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Invasive Zebra Mussels Spread Downstream Toward Baltimore Harbor

zebramusselsDNR Calls on Public to Report Suspected Sightings

The Maryland Department of Natural Resources (DNR) recently confirmed the presence of zebra mussels (Dreissena polymporha) in tributaries of the upper Western Shore near Middle River in Baltimore County.  On August 17, 2015, a waterman alerted DNR Biologist Brenda Davis of small zebra mussels fouling their crab gear off the Gunpowder, Bush and Middle Rivers. The next day, DNR Fisheries Habitat and Ecosystem Program biologists found numerous mussels in aquatic vegetation while trawling Middle River.

“Zebra mussels are an aggressive invasive species and reproduce at a very prolific rate, outcompeting native species for needed resources,” said Matt Ashton, a DNR biologist and mussel expert. “These mussels quickly overtake and cover all available areas to such an extent that they can clog water intake structures, boats, moorings, ropes, fishing lines, traps, and even dams and power plants. Their migration further south toward Baltimore may pose a serious economic and environmental threat to the bay and its inhabitants.”

Past monitoring suggested that zebra mussels had not spread beyond the Susquehanna Flats. However, heavy rainfall in the late spring has led to lower than average salinity in the upper and middle Chesapeake Bay, potentially allowing zebra mussels to spread into habitat where they would normally not survive. It is not yet known if zebra mussels will persist in these upper Chesapeake Bay tributaries as salinity levels increase around the Baltimore area.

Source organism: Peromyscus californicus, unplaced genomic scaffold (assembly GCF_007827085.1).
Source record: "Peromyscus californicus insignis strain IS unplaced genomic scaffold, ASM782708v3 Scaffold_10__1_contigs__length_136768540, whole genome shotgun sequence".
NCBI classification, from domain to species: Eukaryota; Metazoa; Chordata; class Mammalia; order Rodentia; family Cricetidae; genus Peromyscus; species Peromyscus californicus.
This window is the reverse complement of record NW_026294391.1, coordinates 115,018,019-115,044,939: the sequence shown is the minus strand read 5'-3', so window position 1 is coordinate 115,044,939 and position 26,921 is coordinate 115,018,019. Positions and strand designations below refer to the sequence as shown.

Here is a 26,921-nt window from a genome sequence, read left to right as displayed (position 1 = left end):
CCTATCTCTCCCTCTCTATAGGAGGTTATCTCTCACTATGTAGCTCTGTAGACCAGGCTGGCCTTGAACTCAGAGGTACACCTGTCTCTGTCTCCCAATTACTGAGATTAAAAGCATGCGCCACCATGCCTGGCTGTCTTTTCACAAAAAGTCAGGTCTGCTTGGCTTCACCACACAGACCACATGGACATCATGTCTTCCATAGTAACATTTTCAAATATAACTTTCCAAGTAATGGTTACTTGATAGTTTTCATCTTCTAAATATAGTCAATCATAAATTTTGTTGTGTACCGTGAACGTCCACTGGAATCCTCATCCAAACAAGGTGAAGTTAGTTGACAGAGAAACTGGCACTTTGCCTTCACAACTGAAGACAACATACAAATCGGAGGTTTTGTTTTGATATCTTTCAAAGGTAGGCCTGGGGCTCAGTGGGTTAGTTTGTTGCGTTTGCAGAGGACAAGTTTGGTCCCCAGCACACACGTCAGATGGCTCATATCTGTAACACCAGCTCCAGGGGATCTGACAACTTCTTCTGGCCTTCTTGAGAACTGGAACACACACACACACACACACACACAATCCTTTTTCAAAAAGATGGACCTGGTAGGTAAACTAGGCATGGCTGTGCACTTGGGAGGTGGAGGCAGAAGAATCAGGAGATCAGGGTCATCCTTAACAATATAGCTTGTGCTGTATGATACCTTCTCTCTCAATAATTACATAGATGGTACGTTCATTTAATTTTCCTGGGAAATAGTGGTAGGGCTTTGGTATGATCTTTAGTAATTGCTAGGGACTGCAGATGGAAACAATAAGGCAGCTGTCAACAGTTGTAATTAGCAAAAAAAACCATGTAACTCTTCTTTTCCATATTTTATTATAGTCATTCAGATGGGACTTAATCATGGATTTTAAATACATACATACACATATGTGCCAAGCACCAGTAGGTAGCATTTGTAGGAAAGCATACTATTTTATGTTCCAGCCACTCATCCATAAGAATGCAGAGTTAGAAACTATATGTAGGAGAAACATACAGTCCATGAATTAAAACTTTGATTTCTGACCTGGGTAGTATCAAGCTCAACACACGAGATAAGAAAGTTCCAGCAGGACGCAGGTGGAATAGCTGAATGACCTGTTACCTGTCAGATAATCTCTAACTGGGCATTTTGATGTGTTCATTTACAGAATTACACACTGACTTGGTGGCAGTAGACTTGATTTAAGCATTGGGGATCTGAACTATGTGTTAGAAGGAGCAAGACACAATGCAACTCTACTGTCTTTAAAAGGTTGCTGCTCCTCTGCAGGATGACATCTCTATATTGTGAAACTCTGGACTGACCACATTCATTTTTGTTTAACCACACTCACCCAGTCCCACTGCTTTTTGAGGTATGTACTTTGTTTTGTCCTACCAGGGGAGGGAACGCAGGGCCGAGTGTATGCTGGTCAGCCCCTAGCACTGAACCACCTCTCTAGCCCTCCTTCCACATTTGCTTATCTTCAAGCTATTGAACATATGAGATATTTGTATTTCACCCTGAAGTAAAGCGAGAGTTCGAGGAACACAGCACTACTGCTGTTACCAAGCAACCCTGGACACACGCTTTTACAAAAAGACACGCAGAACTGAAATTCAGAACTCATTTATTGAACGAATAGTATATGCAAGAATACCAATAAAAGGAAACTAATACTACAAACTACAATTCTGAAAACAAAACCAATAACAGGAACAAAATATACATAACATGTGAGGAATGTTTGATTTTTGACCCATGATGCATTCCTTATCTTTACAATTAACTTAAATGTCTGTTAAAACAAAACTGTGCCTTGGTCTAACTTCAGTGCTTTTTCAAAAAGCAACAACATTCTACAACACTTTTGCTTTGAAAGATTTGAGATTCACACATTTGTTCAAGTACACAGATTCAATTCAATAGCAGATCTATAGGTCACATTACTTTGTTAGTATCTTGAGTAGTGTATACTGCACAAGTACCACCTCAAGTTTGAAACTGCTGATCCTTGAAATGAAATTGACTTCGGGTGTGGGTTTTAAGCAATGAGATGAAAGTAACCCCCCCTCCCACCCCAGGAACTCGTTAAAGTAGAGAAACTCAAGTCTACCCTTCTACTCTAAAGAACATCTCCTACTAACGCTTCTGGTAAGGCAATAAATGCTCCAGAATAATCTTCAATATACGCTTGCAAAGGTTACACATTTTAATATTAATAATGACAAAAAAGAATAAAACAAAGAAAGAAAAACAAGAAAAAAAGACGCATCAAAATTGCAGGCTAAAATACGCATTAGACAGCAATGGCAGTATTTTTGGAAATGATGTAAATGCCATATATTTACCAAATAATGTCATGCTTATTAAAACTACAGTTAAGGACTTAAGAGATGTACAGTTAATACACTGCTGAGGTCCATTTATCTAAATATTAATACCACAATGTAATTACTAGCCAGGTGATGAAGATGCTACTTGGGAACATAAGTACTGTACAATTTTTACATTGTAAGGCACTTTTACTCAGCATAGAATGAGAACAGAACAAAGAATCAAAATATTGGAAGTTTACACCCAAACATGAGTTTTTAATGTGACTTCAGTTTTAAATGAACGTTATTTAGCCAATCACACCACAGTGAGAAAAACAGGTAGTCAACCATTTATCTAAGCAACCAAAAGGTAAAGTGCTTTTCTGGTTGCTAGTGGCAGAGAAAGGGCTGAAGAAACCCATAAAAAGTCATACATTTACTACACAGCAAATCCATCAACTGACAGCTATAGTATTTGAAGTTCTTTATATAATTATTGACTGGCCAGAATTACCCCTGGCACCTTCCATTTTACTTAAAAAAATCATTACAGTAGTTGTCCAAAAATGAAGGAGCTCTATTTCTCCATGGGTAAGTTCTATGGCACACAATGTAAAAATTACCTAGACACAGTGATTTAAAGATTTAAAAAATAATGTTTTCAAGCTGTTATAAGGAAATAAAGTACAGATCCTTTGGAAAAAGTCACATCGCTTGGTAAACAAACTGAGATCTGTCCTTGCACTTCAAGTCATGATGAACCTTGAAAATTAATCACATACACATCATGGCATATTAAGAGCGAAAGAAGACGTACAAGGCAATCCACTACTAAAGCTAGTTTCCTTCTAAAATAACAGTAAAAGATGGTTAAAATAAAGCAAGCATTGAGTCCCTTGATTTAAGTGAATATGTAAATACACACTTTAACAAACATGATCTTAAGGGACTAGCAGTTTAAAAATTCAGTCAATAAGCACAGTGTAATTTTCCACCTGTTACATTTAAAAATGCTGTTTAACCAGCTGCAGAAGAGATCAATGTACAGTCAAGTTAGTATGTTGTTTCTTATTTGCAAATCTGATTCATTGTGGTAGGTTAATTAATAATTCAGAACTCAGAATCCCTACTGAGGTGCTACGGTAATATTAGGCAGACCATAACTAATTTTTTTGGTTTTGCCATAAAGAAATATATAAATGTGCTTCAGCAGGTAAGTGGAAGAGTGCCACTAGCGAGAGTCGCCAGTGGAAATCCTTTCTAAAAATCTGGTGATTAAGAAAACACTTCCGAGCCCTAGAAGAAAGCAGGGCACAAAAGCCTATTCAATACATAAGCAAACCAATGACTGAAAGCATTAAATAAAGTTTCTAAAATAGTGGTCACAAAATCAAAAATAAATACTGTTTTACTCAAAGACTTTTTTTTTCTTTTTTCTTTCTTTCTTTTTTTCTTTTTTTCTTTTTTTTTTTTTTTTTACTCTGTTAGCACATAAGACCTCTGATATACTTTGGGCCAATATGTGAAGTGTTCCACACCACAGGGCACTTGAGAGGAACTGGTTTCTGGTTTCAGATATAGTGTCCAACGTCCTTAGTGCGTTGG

Recreational boaters, anglers, waterman, and others can help prevent the spread of zebra mussels to other Maryland waters by taking these simple, proven precautions:

  • Remove all aquatic plants and mud from boats, motors and trailers; and put the debris in trash containers.
  • Drain river water from boat motors, bilges, live wells, bait buckets and coolers before leaving to prevent these aquatic hitchhikers from riding along.
  • Dispose of unused live bait on shore, far from the river or Bay, or in trash containers.
  • Rinse boats, motors, trailers, live wells, bait buckets, coolers and scuba gear with high pressure or hot water between trips to different water bodies.
  • Dry everything at least two days, and preferably five days, between outings.
  • Limit boating from place to place ─ particularly between the Susquehanna and Middle River to other water bodies in Maryland ─ where zebra mussels haven’t invaded.

For more information on zebra mussels is available at, including a fact sheet and reporting form. DNR asks citizens, to report any suspected sightings to